Report

Energy R&D Made in Germany: Strategic Lessons for the Netherlands

March 20th 2019 - 10:25

HCSS Energy Transition Program releases new report “Energy R&D Made in Germany: Strategic Lessons for the Netherlands.”

The Netherlands and Germany are close partners in the energy transition. They share ambitious climate targets and a need to accelerate the energy transition in a cost-effective manner.

Written by HCSS Strategic Energy Analyst Jan F. Braun, the report aims to promote a strategic discussion between the Netherlands and Germany on long-term bilateral cooperation in energy R&D.

The report provides an overview of Germany’s complex energy R&D policy, detailing actors, aims and financial means. The key message is that the Netherlands can learn from Germany’s long-term and strategically coherent policy approach.

Research findings invite stakeholders from the Netherlands and Germany to step up their cross-border cooperation on a range of energy R&D issues of common interest in a more consistent manner. In strengthening bilateral cooperation between the two countries, the report recommends the establishment of a bilateral ‘Energy Priority Program’.

Shared Dutch-German strategic interests in specific energy R&D subjects include heat, hydrogen, e-mobility and storage. Due to economic and political interdependence, as well as to geographical proximity to the Netherlands, the report pays particular attention to the energy R&D policy of North Rhine-Westphalia.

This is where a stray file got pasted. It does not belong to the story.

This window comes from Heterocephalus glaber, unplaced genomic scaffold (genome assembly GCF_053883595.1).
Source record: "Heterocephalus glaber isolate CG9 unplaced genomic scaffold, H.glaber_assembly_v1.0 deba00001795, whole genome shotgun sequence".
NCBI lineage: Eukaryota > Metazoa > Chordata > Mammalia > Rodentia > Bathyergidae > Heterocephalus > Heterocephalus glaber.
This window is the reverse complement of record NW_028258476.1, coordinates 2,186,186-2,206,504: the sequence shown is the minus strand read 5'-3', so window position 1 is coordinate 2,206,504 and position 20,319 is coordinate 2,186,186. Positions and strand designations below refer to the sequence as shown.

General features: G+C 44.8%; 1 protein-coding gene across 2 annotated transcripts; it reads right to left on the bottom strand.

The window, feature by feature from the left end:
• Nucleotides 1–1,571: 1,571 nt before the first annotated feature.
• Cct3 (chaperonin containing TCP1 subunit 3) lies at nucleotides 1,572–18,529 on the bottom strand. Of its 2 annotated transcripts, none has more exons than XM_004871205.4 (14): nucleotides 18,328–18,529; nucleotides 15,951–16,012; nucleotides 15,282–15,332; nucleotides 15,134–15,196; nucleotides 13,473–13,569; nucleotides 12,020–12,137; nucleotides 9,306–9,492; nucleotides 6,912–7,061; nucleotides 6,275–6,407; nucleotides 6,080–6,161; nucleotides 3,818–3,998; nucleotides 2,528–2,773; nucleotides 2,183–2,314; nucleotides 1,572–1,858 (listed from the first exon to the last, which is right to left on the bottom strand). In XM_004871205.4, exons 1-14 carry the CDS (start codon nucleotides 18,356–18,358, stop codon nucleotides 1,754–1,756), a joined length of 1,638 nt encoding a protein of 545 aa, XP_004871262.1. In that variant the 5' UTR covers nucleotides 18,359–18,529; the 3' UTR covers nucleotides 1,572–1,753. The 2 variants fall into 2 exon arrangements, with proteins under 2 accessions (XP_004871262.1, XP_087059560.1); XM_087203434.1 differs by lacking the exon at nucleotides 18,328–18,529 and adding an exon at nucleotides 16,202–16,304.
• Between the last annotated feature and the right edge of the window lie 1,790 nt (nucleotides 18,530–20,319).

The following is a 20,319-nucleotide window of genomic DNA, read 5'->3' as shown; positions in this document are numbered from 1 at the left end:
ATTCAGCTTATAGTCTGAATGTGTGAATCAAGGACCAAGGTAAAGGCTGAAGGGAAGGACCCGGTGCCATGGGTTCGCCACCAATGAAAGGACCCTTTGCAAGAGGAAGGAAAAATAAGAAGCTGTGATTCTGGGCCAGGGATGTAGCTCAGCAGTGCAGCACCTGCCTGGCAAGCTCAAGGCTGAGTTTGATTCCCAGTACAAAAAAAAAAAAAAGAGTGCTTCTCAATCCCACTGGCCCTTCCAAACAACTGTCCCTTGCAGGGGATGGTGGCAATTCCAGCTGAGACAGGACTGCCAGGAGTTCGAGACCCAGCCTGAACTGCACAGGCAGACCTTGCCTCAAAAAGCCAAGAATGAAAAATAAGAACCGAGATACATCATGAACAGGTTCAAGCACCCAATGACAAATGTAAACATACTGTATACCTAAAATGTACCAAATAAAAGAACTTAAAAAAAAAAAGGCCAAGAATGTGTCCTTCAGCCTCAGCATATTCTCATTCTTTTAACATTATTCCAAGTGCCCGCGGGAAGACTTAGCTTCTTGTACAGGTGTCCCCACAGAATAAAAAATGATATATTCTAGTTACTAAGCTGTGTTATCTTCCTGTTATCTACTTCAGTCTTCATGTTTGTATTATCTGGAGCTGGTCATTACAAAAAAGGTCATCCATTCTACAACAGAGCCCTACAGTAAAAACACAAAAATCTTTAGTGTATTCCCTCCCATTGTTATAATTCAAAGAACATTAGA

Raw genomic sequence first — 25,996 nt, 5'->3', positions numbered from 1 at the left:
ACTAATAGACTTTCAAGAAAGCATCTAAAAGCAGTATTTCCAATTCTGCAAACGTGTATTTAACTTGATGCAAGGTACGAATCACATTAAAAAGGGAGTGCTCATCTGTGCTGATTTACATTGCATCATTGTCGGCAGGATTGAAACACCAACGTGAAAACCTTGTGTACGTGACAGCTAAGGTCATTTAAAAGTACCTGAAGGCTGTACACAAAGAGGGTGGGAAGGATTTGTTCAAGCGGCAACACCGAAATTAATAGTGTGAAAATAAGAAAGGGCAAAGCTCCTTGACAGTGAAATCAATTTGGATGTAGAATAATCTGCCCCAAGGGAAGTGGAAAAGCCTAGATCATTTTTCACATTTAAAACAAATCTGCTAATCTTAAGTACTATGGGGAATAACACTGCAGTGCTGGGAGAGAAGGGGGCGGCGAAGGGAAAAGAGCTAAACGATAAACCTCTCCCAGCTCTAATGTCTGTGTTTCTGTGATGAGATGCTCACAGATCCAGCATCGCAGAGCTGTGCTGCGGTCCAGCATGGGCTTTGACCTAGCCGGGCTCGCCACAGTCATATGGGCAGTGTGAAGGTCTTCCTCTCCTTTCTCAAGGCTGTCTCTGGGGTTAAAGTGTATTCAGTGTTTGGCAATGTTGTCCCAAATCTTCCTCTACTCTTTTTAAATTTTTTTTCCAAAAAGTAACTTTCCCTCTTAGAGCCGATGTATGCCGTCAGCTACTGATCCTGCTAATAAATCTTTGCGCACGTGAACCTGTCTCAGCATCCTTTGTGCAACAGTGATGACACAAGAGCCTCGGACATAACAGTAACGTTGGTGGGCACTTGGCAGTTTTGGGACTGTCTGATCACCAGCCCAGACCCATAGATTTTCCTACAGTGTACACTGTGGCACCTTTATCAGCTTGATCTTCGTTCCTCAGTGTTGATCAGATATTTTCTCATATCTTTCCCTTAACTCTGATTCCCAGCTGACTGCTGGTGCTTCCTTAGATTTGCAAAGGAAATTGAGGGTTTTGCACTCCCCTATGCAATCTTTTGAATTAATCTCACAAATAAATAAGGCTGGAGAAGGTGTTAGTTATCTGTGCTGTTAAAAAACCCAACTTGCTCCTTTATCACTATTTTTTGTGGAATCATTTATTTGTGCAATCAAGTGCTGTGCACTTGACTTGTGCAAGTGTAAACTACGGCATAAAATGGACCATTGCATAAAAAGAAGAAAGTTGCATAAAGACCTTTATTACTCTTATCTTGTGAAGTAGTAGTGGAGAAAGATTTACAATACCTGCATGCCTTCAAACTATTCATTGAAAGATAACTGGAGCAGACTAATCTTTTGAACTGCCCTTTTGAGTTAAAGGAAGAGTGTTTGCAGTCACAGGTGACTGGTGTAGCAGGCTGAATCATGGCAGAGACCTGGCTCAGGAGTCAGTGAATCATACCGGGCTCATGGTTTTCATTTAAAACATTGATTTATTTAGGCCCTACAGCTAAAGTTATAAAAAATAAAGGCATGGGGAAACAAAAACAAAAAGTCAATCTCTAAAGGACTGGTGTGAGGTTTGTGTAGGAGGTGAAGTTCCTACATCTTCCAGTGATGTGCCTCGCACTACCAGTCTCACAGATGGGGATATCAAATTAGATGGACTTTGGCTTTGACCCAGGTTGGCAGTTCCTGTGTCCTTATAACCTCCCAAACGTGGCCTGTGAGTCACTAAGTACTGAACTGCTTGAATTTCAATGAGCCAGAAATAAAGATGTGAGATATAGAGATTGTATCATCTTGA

Download the report via the button on the right

Contact:

Dr. Jan Frederik Braun, Strategic Energy Analyst

Email: janfrederikbraun@hcss.nl

Tel.: +31 (0)6 18 59 31 60

 

 

Jan Braun is a Strategic Energy Analyst at HCSS. His research focuses on international energy markets, climate policies as well as the strategic consequences, risks and opportunities for state and non-state actors in the global energy transition. Jan has studied in Maastricht, Durham and Edinburgh and holds degrees in International Relations (MA) and Political Science & Economics (PhD-magna cum laude). He completed his PhD at Osnabrück University on legislative decision-making in EU climate and energy policy in a Marie Skłodowska-Curie research network on institutional cooperation in the European Union.